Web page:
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Jury trials in modern Russia
THE ISCIP ANALYST
An Analytical Review
Volume XVI, Number 7, 28 January 2010
Jury trials in modern Russia
On January 1, 2010, jury trials were introduced in Chechnya, the only federal Russian region that did not have this institution. This was the final step in the jury reform process that began in 1993-94, when pilot juries were implemented in nine federal regions before the system expanded to other regions. Jury trials were first implemented in Russia in 1864 and abolished by the Bolshevik government in 1922. (1)
The current Russian jury model is a peculiar hybrid of pre-revolutionary Russian, Soviet, and Western criminal procedures. Its distinctive elements are: the lack of jurisdiction over crimes against the state; the absence of the unanimity requirement; a three-hour maximum deliberation period; the option to remand a case back to the prosecution for additional investigation; and the Supreme Court’s right to overturn a verdict (Russian criminal law does not prohibit double jeopardy). Juries have no jurisdiction over civil cases or minor crimes. (2) The jury caseload primarily consists of aggravated murder, racketeering, aggravated (or first degree) bribery, and crimes against justice (such as perjury or obstructing a police officer). (3)
Russian juries try approximately 0.05% of all criminal cases and have a 20% acquittal rate, which is approximately twenty times higher than that of traditional courts. (4) Despite the miniscule share of criminal cases that they have tried, juries have gained some notoriety after several widely publicized acquittals. Juries have been criticized as unprofessional and susceptible to emotional and financial pressure by all parties in the criminal process. In one case, two affluent Russian businessmen, Igor Poddubny and Yevgeny Babkov, were charged with possessing $2 million worth of contraband cigarettes, fraud, money laundering, and conspiracy. The first jury was dismissed after the prosecution unsuccessfully attempted to pressure the jurors to reconsider their forthcoming “not guilty” verdict. Members of the second jury, after rendering a “not guilty” verdict, went to a restaurant to celebrate the verdict with one of the defendants, his lawyer, and some members of the first jury. The Supreme Court overturned the verdict, but the third jury issued an acquittal as well, setting the men free after five years of pretrial incarceration. (5)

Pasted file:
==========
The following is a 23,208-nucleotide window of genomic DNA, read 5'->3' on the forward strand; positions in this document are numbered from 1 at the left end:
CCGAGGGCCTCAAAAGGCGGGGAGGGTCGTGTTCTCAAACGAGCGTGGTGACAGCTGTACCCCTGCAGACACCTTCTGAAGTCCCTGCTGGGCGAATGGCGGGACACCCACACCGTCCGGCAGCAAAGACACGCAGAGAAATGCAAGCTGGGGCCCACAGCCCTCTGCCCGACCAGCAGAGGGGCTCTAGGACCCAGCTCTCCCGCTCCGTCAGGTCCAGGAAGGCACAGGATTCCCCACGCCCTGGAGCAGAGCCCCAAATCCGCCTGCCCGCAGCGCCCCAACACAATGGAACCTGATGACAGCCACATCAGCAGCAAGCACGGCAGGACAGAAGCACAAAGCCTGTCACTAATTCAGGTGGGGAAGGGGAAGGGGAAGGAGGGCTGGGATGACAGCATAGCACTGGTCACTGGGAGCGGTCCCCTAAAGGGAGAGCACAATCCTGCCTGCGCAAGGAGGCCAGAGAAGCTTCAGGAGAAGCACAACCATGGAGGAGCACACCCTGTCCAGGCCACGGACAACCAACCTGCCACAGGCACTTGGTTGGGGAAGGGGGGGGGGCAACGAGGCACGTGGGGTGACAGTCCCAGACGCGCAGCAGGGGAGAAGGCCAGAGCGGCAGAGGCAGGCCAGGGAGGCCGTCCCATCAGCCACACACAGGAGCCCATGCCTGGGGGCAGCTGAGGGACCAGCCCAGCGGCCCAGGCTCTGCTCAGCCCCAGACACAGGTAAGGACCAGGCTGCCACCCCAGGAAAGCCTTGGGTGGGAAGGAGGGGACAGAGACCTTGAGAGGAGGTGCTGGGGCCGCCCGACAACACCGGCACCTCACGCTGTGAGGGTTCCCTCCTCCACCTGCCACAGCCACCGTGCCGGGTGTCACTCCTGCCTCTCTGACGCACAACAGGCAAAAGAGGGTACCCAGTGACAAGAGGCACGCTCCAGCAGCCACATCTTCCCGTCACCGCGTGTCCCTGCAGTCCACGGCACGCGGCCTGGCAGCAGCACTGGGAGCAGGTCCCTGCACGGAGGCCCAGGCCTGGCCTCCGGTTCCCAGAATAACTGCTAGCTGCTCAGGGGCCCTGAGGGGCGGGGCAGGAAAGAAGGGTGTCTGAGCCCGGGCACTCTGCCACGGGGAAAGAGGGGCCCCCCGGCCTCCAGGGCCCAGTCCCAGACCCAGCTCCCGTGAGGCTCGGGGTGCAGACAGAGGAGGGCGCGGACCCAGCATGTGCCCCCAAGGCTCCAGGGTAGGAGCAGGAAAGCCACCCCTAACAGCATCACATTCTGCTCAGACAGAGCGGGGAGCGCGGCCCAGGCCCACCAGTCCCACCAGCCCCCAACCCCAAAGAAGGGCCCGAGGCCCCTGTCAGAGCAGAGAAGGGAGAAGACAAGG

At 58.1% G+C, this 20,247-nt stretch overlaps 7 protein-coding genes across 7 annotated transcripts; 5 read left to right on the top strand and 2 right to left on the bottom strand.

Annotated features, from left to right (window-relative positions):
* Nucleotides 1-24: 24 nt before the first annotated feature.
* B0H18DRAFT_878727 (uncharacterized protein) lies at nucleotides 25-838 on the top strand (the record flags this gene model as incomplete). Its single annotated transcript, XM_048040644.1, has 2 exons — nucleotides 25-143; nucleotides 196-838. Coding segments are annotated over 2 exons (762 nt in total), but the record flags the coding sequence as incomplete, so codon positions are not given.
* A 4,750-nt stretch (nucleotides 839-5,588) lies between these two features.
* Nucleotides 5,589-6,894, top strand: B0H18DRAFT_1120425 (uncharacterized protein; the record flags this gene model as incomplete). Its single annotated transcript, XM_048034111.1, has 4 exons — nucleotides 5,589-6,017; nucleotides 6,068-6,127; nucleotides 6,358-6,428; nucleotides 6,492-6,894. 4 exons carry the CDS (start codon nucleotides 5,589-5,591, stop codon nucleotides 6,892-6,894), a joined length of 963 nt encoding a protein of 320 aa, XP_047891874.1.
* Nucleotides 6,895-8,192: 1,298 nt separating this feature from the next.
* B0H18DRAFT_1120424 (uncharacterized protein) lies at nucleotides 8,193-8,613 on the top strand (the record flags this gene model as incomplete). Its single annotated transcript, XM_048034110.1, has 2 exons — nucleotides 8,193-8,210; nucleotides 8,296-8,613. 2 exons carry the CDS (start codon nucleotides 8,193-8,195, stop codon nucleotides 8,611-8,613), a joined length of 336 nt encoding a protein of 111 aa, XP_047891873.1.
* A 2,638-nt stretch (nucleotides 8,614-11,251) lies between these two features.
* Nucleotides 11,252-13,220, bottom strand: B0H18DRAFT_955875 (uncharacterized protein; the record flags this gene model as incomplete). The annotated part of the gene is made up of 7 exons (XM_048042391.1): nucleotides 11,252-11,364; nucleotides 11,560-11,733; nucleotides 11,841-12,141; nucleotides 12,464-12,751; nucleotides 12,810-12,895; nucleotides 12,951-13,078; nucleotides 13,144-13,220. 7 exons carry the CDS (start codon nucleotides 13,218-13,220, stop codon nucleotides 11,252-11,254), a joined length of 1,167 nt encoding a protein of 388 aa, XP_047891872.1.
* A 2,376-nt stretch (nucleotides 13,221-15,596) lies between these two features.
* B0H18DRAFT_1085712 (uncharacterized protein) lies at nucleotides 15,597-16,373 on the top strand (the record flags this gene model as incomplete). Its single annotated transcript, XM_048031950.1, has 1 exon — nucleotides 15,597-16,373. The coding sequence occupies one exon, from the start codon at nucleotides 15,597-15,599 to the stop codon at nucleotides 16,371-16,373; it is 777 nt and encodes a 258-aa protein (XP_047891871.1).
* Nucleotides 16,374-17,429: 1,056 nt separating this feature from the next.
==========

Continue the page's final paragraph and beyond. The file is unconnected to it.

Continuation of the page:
“But who are the judges?” asked playwright Aleksandr Griboedov in 1823. Today, the answer is often “the unemployed, retirees, citizens that fail to disclose their criminal past, and persons prone to alcohol abuse.” Since only 16% of population is willing to participate in a jury, concern has been high that juries are being drawn from pools of citizens susceptible to manipulation and corruption. They may see jury duty as a way to supplement their incomes and are frequently indifferent to the interests of justice. Educated and employed citizens often perceive jury duty as an inadequately compensated waste of time and simply ignore the summons. (6) The absence of a jury sequestration procedure makes jurors yet more prone to corruption. (7) Since there is no unanimity of verdict requirement, it may be sufficient to bribe two or three jurors to influence the majority and ensure a desired verdict. (8)
An additional problem contributing to a weak jury pool is that the voter lists from which jury candidates are selected frequently contain incorrect or fraudulent addresses, including those of deceased and fabricated persons. In 2003, when the Moscow Regional Court started assembling potential jury panels, only 60 of the 1200 candidates responded to the summons. (9) Furthermore, the existing procedures for enforcing jury attendance are highly ineffective and even judges prefer not to compel anyone to serve on a jury.
The long legacy of Soviet oppression and public distrust of government can also lead jurors to side with defendants. (10) In order to circumvent this and stay true to the state’s traditional “no acquittals” policy on fighting crime, judges often deliberately commit reversible errors in trials, so that prosecutors will have grounds for appeal if a jury is determined to acquit. Russia’s Supreme Court routinely has been reversing approximately half of all jury acquittals, as opposed to only 5-8% of jury convictions. (11) Opponents of jury trials cite these high rates as evidence of the juries’ purported unprofessionalism. However, further analysis of judicial statistics indicates that jury verdicts usually are overturned because of the failure of the presiding judges to correctly put together verdict forms and/or due to the poor quality of the preliminary investigation. (12) Sometimes these oversights are intentional. “Jurors vote according to conscience, the absence of which is judges’ occupational disease,” comments prominent Russian lawyer Henri Reznik. (13)